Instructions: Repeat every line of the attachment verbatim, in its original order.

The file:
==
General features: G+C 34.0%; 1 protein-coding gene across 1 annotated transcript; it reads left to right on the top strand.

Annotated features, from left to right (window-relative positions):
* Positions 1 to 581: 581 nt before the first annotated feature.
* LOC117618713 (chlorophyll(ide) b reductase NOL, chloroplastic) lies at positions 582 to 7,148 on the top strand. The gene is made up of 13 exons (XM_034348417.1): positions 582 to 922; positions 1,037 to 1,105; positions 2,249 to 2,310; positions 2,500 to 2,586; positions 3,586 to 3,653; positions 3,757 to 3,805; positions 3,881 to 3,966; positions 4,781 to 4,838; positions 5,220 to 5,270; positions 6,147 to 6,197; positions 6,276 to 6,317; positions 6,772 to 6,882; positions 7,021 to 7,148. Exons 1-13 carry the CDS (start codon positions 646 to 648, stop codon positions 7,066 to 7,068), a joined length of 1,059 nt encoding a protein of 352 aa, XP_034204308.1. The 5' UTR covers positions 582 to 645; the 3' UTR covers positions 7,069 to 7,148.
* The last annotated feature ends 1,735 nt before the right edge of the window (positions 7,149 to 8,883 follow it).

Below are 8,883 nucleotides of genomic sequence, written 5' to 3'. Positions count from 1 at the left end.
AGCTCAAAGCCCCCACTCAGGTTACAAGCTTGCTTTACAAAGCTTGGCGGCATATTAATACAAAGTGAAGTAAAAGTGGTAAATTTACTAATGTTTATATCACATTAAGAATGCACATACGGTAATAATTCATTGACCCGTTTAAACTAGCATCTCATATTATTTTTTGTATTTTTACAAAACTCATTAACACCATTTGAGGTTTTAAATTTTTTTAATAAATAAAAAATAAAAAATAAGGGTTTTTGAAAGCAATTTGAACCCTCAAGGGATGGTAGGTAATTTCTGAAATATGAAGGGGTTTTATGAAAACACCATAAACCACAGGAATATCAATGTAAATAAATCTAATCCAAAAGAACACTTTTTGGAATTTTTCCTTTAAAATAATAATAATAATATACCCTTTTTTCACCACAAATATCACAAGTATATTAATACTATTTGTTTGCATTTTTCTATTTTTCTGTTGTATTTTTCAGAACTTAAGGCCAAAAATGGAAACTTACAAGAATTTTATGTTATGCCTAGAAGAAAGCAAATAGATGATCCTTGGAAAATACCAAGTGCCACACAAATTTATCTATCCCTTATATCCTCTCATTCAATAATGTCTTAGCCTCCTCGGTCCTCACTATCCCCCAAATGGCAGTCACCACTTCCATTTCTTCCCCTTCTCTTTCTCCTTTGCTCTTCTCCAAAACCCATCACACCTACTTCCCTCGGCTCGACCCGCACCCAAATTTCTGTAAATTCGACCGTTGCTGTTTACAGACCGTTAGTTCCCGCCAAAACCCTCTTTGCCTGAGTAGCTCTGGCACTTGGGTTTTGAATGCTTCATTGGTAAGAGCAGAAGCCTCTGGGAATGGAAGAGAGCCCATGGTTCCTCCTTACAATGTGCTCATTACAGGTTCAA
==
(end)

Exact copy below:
General features: G+C 34.0%; 1 protein-coding gene across 1 annotated transcript; it reads left to right on the top strand.

Annotated features, from left to right (window-relative positions):
* Positions 1 to 581: 581 nt before the first annotated feature.
* LOC117618713 (chlorophyll(ide) b reductase NOL, chloroplastic) lies at positions 582 to 7,148 on the top strand. The gene is made up of 13 exons (XM_034348417.1): positions 582 to 922; positions 1,037 to 1,105; positions 2,249 to 2,310; positions 2,500 to 2,586; positions 3,586 to 3,653; positions 3,757 to 3,805; positions 3,881 to 3,966; positions 4,781 to 4,838; positions 5,220 to 5,270; positions 6,147 to 6,197; positions 6,276 to 6,317; positions 6,772 to 6,882; positions 7,021 to 7,148. Exons 1-13 carry the CDS (start codon positions 646 to 648, stop codon positions 7,066 to 7,068), a joined length of 1,059 nt encoding a protein of 352 aa, XP_034204308.1. The 5' UTR covers positions 582 to 645; the 3' UTR covers positions 7,069 to 7,148.
* The last annotated feature ends 1,735 nt before the right edge of the window (positions 7,149 to 8,883 follow it).

Below are 8,883 nucleotides of genomic sequence, written 5' to 3'. Positions count from 1 at the left end.
AGCTCAAAGCCCCCACTCAGGTTACAAGCTTGCTTTACAAAGCTTGGCGGCATATTAATACAAAGTGAAGTAAAAGTGGTAAATTTACTAATGTTTATATCACATTAAGAATGCACATACGGTAATAATTCATTGACCCGTTTAAACTAGCATCTCATATTATTTTTTGTATTTTTACAAAACTCATTAACACCATTTGAGGTTTTAAATTTTTTTAATAAATAAAAAATAAAAAATAAGGGTTTTTGAAAGCAATTTGAACCCTCAAGGGATGGTAGGTAATTTCTGAAATATGAAGGGGTTTTATGAAAACACCATAAACCACAGGAATATCAATGTAAATAAATCTAATCCAAAAGAACACTTTTTGGAATTTTTCCTTTAAAATAATAATAATAATATACCCTTTTTTCACCACAAATATCACAAGTATATTAATACTATTTGTTTGCATTTTTCTATTTTTCTGTTGTATTTTTCAGAACTTAAGGCCAAAAATGGAAACTTACAAGAATTTTATGTTATGCCTAGAAGAAAGCAAATAGATGATCCTTGGAAAATACCAAGTGCCACACAAATTTATCTATCCCTTATATCCTCTCATTCAATAATGTCTTAGCCTCCTCGGTCCTCACTATCCCCCAAATGGCAGTCACCACTTCCATTTCTTCCCCTTCTCTTTCTCCTTTGCTCTTCTCCAAAACCCATCACACCTACTTCCCTCGGCTCGACCCGCACCCAAATTTCTGTAAATTCGACCGTTGCTGTTTACAGACCGTTAGTTCCCGCCAAAACCCTCTTTGCCTGAGTAGCTCTGGCACTTGGGTTTTGAATGCTTCATTGGTAAGAGCAGAAGCCTCTGGGAATGGAAGAGAGCCCATGGTTCCTCCTTACAATGTGCTCATTACAGGTTCAA